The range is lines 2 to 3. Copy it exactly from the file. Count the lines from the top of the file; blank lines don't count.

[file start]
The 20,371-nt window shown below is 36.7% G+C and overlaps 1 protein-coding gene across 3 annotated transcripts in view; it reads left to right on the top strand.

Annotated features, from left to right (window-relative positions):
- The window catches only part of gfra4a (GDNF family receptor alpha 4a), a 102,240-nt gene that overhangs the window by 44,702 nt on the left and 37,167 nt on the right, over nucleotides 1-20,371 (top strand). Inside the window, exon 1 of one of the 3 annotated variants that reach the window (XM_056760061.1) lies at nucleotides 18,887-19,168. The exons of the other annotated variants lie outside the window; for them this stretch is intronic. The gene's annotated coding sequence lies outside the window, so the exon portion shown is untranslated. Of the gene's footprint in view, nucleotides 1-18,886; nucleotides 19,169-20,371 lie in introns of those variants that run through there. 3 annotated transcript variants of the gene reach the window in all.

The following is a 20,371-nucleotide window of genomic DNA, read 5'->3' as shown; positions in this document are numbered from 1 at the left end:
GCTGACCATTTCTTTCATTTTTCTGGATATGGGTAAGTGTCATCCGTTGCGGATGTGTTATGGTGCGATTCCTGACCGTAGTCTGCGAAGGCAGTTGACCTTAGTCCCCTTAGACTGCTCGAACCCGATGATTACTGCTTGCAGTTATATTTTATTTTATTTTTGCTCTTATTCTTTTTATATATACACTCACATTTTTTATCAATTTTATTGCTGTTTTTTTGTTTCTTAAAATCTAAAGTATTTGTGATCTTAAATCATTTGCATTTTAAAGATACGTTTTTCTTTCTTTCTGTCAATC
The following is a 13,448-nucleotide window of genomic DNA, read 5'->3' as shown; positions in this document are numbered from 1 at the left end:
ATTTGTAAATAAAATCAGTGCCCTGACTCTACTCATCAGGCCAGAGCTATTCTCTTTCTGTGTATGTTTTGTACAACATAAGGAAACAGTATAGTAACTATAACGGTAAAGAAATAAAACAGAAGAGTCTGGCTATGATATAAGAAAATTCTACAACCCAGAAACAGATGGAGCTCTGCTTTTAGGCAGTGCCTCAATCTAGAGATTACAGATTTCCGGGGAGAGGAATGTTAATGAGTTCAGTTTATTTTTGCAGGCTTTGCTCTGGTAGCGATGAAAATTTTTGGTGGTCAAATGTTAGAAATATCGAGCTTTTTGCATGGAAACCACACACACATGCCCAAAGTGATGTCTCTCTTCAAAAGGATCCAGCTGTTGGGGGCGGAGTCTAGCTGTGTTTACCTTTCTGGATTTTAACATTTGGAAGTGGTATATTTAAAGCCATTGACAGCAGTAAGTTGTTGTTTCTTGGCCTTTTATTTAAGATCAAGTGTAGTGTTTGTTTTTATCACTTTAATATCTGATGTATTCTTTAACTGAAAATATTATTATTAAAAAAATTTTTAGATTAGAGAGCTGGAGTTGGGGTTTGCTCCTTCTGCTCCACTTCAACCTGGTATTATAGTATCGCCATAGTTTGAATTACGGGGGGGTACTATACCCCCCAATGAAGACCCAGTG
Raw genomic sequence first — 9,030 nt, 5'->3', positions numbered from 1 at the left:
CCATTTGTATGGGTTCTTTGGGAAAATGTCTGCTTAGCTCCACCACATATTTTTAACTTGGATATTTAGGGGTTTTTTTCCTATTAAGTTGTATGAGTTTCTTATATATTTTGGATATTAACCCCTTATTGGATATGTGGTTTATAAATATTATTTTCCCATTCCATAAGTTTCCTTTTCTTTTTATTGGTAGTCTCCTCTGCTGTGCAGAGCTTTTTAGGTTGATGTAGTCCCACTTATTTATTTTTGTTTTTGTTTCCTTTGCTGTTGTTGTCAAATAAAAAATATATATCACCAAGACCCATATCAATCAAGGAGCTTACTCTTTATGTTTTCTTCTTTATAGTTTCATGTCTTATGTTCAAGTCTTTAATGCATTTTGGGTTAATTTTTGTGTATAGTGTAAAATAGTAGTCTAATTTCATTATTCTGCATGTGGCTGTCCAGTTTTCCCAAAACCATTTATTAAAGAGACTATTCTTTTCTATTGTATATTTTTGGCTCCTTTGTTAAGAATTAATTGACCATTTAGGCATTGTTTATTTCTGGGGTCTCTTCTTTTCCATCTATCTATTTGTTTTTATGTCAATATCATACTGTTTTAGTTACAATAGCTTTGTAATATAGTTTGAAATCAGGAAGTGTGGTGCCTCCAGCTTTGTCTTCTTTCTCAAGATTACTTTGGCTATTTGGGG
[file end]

Annotated features, from left to right (window-relative positions):
- The window catches only part of gfra4a (GDNF family receptor alpha 4a), a 102,240-nt gene that overhangs the window by 44,702 nt on the left and 37,167 nt on the right, over nucleotides 1-20,371 (top strand). Inside the window, exon 1 of one of the 3 annotated variants that reach the window (XM_056760061.1) lies at nucleotides 18,887-19,168. The exons of the other annotated variants lie outside the window; for them this stretch is intronic. The gene's annotated coding sequence lies outside the window, so the exon portion shown is untranslated. Of the gene's footprint in view, nucleotides 1-18,886; nucleotides 19,169-20,371 lie in introns of those variants that run through there. 3 annotated transcript variants of the gene reach the window in all.